If you’ve ever watched a tree swaying in the breeze, you’ll have been impressed by the way it stretches and adjusts to the changing conditions.
It takes a pretty strong wind to blow down a tree. As a living, growing entity, it has evolved to cope with short and long-term pressures. Sure, the wind doesn’t just bounce off it as it breezes over a rock—but neither does a rock have the ability to grow.
As people, we’re closer to the tree than to the rock, but we have an added capacity that makes dealing with change a bit more complicated: sentience. We know, we understand, and we feel; we can also be fooled, twist what we know, or misjudge. When a significant change occurs in our personal or professional life, or that of our community, it is not always easy to sway in the wind and just return to growing.
That’s because change—even positive change—runs counter to our emotional and biological preference for stability. Change is stressful. It activates the feelings and the hormones that we associate with the fight-or-flight response. It’s no wonder that grief can make us just want to run away, or that unjust developments in the workplace can provoke destructive reactions from the most placid of colleagues.
Strategizing periods of transition:
Well, not to hate on trees, but human sentience lends us a massive advantage over our leafy neighbors: the capacity to strategize, to consciously learn, and to savor the mutability of life on Earth. This requires presence.
When a big change approaches or occurs, we benefit from acknowledging this presence a little more pointedly. Presence is a curious blend of objectivity and subjectivity: the awareness of oneself, but also of oneself in the grander context of things. When the stress of change takes over, our objective side requires extra focus.
For example, states of mind that we might typically process internally can be written, sketched, or listed on paper to prevent our subjective feelings from running away with us. We can ask ourselves: what am I feeling? What can I do? What can’t I do? What can and can’t I know? Why are these feelings and capacities important to me?
When my own analysis of what I can and can’t do takes the form of a list, ticking off each “I can” as I achieve it helps me to feel like I’m working with the change. It can help to banish feelings of powerlessness.
This feeling was studied by researchers at Yale, and the results were curious and empowering. They found that what we do with stress—how we absorb, repress, or redirect it—is more impactful on our health and success than the stress in itself.
In other words, if we transform that fight-or-flight energy into positive action, we’re likely to affect more positive change—and to put our body through less strain.
Life cycles versus the unexpected:
It’s part of a broader strategy of aligning life’s cycles with its linear chapters; with balancing change—the narrative of life—with routine and rhythm. Maintaining harmony between these patterns in our life is one of our greatest challenges. I associate it with my desire for adventure during stable times and longing for stability once that adventure starts to get too intense.
When change strikes, the narrative of life tends to push the cycle of routine out of its best rhythm. This cycle is made up of things like getting to work on time and calling to check up on your friends; but also fundamental needs such as eating and sleeping. For most urbanites, exercise probably factors in somewhere between these poles. We no longer hunt and gather as a natural habit, so we have to make a conscious plan to exercise regularly, instead.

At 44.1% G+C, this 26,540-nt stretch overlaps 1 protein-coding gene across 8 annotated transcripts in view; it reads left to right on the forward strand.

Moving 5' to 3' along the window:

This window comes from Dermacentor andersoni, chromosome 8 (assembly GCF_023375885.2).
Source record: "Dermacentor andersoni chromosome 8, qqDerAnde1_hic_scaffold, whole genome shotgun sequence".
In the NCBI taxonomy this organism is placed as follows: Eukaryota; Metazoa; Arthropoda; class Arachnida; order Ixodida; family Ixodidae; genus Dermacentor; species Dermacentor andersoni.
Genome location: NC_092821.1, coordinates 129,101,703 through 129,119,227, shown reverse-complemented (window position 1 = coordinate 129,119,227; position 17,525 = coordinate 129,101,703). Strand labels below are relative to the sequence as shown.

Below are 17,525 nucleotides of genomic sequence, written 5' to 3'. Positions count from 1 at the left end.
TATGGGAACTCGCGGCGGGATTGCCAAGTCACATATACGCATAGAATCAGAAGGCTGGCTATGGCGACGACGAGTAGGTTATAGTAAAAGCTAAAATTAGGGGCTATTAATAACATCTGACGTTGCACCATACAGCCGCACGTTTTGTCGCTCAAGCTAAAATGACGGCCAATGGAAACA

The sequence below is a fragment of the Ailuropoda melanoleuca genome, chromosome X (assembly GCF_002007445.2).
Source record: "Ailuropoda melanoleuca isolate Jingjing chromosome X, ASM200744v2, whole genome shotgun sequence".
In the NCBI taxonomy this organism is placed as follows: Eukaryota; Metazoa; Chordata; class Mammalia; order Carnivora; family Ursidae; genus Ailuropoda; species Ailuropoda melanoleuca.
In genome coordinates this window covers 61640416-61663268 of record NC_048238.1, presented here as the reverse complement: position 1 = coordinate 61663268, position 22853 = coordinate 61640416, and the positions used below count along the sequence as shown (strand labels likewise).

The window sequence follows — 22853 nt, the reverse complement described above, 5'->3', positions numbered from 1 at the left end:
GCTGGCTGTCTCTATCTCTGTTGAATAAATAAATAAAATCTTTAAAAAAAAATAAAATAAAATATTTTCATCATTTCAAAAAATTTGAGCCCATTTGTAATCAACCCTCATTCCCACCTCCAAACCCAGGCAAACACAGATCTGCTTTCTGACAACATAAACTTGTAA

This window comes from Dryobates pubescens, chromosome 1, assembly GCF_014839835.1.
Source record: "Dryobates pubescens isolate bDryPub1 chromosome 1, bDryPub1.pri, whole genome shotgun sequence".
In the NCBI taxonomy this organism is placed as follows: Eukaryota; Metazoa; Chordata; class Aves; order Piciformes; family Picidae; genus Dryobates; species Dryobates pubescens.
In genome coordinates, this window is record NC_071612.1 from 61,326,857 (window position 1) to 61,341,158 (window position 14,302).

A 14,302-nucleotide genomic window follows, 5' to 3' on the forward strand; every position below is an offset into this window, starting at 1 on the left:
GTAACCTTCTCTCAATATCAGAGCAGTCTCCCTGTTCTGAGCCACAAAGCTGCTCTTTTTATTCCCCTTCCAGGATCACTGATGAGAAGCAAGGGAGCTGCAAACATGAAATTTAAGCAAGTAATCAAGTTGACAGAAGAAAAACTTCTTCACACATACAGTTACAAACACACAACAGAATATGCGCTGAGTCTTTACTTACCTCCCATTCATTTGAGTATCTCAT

When change disrupts these cycles, it is important to address them. Factors such as getting to work may be negotiable. It’s why we have bereavement leave and sick pay. But sleep, healthy eating, and exercise are non-negotiable. They are essential to our ongoing well-being. Just as important, taking care of this essential maintenance enables us to face up to the challenges that come with transition.
In fact, it can be a good idea to go even further and develop new routines in response to the upheaval that we’re experiencing. I sometimes find it easier to focus on a new regular activity than to see the value in pre-existing ones.
Taking a daily walk through the local park, stretching it out with some YouTube yoga, or spending 20 minutes a day touching up the garden can all be effective ways to ground ourselves when everything else feels tiresome or temporary. Checking out a new sitcom and promising yourself an episode after lunch every day can lend a moment’s escape and also supply a delivery of “happy hormones” such as dopamine and serotonin.
Watching something silly can also help to remind us that the human condition is inseparable from humor, no matter how gloomy the circumstances. They say that comedy is tragedy plus time, but the presence of a tactful friend who can help you see the absurdity in any situation can sometimes be the field treatment we need.
Get help if you need it:
Finally, while coping strategies are valuable and will almost always provide at least some respite from the stress of change, we should learn to recognize when we’re unable to cope alone and require professional help. As a good rule of thumb, if you’re still suffering symptoms of change-related stress after three months—pick up the phone.
Many of these ideas and more can be referenced in this bright new visual guide to change-related stress. It’s a great resource to have on standby when things get tough.
Change is part of the human condition. It is part of life on Earth. We don’t have to suffer alone or in perpetuity.
Author: G. John Cole
Image: Justin Snow/Flickr
Editor: Catherine Monkman
Copy Editor: Kenni Linden
Social Editor: Kenni Linden